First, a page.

Six artifacts from a Hopewell mound located near Mt. Vernon, Indiana, and 21 geologic specimens from three different chert
sources in the Ohio River Valley were analyzed by instrumental neutron activation analysis. Principal components analysis
and posterior classification of the artifacts on the basis of Mahalanobis distance calculated probabilities were used to determine
the most probable source for each of the artifacts.
Results are presented from the INAA of 34 elements in NIST and USGS geological reference materials that were analysed relative to multielemental SRM-1633a Coal Flyash standards. The data compare favorably with works reported by other investigators. The application of historical control charts for continuous monitoring of quality assurance and detection of systematic errors is demonstrated.
Many of the initial applications for activation analysis occurred in the fields of archaeology, geochemistry and cosmochemistry. In addition to the desire to investigate noteworthy problems of interest to these disciplines, the reasons for employing activation analysis were based on the advantages of sample preparation, sensitivity, multi-element capability, and non-destructiveness. Nearly fifty years later and despite the development of several new analytical methods, we find that many of these same advantages continue to attract interest in activation analysis from these same disciplines. This overview discusses the past, present and future role of activation analysis with regard to research questions in archaeology, geochemistry, and cosmochemistry.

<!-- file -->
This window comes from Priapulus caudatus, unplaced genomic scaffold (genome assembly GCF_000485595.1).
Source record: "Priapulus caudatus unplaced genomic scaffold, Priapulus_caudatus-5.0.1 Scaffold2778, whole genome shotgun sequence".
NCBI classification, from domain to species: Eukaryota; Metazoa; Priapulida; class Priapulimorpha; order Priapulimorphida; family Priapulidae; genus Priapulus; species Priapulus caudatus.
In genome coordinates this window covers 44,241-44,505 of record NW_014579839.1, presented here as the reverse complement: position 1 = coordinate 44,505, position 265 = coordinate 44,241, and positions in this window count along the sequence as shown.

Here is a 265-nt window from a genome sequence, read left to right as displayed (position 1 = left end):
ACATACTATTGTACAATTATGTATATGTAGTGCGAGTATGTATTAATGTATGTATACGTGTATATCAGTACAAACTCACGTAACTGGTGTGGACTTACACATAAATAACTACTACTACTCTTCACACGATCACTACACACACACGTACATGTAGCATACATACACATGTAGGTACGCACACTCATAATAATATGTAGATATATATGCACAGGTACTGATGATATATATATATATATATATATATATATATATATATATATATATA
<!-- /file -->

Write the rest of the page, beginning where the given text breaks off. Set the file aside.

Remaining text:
The large and expanding field of modern high technology based upon silicon and its compounds is ideally suited for INAA using
parametric counting, since neither the silicon nor the impurities present in almost infinite dilution give rise to self-shielding
effects. Parametric counting, however, requires a fast and convenient method for determining the thermal, resonance, and fast
neutron fluxes during irradiation. The resonance flux should be measured close to 5 eV, because most of the analytically important
isotopes with large Ip/σo values have their resonance energies in the 1–15 eV region, and because the resonance flux in a commercial reactor does not